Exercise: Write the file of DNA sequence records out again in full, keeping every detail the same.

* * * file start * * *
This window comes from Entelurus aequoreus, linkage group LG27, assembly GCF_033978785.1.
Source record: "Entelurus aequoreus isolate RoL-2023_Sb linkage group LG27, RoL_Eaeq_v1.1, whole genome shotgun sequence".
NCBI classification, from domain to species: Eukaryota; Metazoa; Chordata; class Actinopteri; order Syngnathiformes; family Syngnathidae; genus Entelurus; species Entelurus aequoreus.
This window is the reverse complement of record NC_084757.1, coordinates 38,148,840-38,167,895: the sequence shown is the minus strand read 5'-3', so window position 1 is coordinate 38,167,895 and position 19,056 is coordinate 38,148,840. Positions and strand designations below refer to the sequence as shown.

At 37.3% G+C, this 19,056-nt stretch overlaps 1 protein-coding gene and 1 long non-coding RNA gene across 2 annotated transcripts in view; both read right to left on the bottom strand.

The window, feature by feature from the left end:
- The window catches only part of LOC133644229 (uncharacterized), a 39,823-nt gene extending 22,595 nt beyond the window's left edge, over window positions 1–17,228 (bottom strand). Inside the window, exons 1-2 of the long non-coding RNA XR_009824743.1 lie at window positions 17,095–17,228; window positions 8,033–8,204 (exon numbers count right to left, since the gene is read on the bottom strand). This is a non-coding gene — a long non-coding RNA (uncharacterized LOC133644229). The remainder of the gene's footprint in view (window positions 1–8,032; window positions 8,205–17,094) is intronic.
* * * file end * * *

This window comes from Entelurus aequoreus, linkage group LG27, assembly GCF_033978785.1.
Source record: "Entelurus aequoreus isolate RoL-2023_Sb linkage group LG27, RoL_Eaeq_v1.1, whole genome shotgun sequence".
NCBI classification, from domain to species: Eukaryota; Metazoa; Chordata; class Actinopteri; order Syngnathiformes; family Syngnathidae; genus Entelurus; species Entelurus aequoreus.
This window is the reverse complement of record NC_084757.1, coordinates 38,148,840-38,167,895: the sequence shown is the minus strand read 5'-3', so window position 1 is coordinate 38,167,895 and position 19,056 is coordinate 38,148,840. Positions and strand designations below refer to the sequence as shown.

At 37.3% G+C, this 19,056-nt stretch overlaps 1 protein-coding gene and 1 long non-coding RNA gene across 2 annotated transcripts in view; both read right to left on the bottom strand.

The window, feature by feature from the left end:
- The window catches only part of LOC133644229 (uncharacterized), a 39,823-nt gene extending 22,595 nt beyond the window's left edge, over window positions 1–17,228 (bottom strand). Inside the window, exons 1-2 of the long non-coding RNA XR_009824743.1 lie at window positions 17,095–17,228; window positions 8,033–8,204 (exon numbers count right to left, since the gene is read on the bottom strand). This is a non-coding gene — a long non-coding RNA (uncharacterized LOC133644229). The remainder of the gene's footprint in view (window positions 1–8,032; window positions 8,205–17,094) is intronic.